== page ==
Isolation and characterization of Lactococcus garvieae from rainbow trout, Onchorhyncus mykiss, from California, USA

Khalid Shahin, Tresa Veek, Taylor I. Heckman, Eric Littman, Kaveramma Mukkatira, Mark Adkison, Timothy J. Welch, Denise M. Imai, Gabrielle Pastenkos, Alvin Camus, Esteban Soto

Research output: Contribution to journalArticlepeer-review

Abstract

Lactococcus garvieae is an emergent bacterial pathogen of salmonid fish in North America that causes acute infections particularly at water temperatures above 15°C. During 2020, L. garvieae was detected in rainbow trout, Onchorhyncus mykiss, cultured in Southern California and the Eastern Sierras. Infected fish exhibited high mortalities and nonspecific clinical signs of lethargy, erratic swimming, dark skin pigmentation, and exophthalmia. Macroscopic changes included external and internal hemorrhages, mainly in the eyes, liver, coelomic fat, intestine, and brain. Histological examination revealed splenitis, branchitis, panophthalmitis, hepatitis, enteritis, and coelomitis, with variable degrees of tissue damage among evaluated fish. Pure colonies of L. garvieae were isolated from infected trout and specific PCR primers for L. garvieae confirmed the preliminary diagnosis. Multilocus sequence analysis showed that the strains recovered from diseased trout represent a novel genetic group. Isolates were able to form biofilms within 24 h that increased their resistance to disinfection by hydrogen peroxide. Laboratory challenge methods for inducing lactococcosis in steelhead trout, O. mykiss, were evaluated by intracoelomic injection with serial dilutions of L. garvieae. The median lethal dose 21 days post challenge was ∼20 colony-forming units/fish. Experimentally infected trout presented similar clinical signs, gross changes, and microscopic lesions as those with natural disease, fulfilling Koch's postulates and demonstrating the high virulence of the recovered strains.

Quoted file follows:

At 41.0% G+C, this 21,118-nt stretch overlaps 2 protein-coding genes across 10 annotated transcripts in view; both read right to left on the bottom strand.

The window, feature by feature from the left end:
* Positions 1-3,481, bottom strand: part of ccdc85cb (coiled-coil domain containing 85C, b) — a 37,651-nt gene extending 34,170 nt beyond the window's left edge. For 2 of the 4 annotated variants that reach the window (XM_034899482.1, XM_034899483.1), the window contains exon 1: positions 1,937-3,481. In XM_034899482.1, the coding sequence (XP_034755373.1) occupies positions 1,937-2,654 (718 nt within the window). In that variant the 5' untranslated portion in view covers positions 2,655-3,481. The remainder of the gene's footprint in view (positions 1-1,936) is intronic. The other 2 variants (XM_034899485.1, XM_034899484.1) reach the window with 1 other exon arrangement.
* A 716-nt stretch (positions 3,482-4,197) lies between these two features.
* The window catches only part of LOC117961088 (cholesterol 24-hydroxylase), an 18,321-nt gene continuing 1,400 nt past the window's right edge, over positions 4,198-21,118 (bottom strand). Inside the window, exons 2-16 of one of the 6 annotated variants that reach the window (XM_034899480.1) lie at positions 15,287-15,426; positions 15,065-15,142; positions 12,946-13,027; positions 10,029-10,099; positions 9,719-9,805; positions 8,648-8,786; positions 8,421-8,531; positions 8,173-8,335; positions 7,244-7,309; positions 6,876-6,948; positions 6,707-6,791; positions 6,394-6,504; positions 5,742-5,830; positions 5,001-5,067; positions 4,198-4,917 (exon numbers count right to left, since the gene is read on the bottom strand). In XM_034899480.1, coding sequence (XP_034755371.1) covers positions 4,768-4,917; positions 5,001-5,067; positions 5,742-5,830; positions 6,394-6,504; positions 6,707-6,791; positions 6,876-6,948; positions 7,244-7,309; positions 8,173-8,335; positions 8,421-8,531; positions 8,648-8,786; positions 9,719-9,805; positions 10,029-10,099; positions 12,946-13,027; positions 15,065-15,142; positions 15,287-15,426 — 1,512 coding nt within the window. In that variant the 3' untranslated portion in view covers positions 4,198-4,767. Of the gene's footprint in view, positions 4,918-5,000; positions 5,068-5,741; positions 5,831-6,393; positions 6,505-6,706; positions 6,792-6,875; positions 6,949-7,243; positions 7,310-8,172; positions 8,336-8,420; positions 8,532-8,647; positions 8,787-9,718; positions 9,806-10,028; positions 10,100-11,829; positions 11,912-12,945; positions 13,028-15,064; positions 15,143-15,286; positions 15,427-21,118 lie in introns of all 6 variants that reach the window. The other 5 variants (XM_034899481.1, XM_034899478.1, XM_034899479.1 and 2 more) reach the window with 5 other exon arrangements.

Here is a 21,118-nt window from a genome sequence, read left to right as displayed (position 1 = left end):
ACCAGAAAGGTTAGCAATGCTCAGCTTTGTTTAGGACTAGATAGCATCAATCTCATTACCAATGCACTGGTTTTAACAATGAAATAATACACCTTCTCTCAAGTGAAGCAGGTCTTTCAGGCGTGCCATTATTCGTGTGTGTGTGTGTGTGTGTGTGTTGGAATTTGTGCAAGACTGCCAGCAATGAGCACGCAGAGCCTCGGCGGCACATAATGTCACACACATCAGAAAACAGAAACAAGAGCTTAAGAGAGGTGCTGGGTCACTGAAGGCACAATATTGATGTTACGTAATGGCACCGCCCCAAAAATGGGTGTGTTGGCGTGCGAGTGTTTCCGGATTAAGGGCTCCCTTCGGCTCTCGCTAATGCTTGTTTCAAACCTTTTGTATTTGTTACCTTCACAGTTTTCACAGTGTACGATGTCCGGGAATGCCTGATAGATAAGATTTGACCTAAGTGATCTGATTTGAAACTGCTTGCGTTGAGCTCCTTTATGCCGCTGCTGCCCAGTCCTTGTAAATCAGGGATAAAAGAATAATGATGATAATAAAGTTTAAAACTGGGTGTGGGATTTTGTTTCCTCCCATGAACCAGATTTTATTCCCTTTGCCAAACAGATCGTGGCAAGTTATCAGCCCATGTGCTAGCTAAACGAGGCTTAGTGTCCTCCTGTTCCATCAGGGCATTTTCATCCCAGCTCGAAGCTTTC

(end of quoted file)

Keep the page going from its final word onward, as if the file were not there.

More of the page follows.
Original languageEnglish (US)
JournalTransboundary and Emerging Diseases
DOIs
StateAccepted/In press - 2021

Keywords

  • California
  • lactococcosis
  • salmonids

ASJC Scopus subject areas

  • Immunology and Microbiology(all)
  • veterinary(all)

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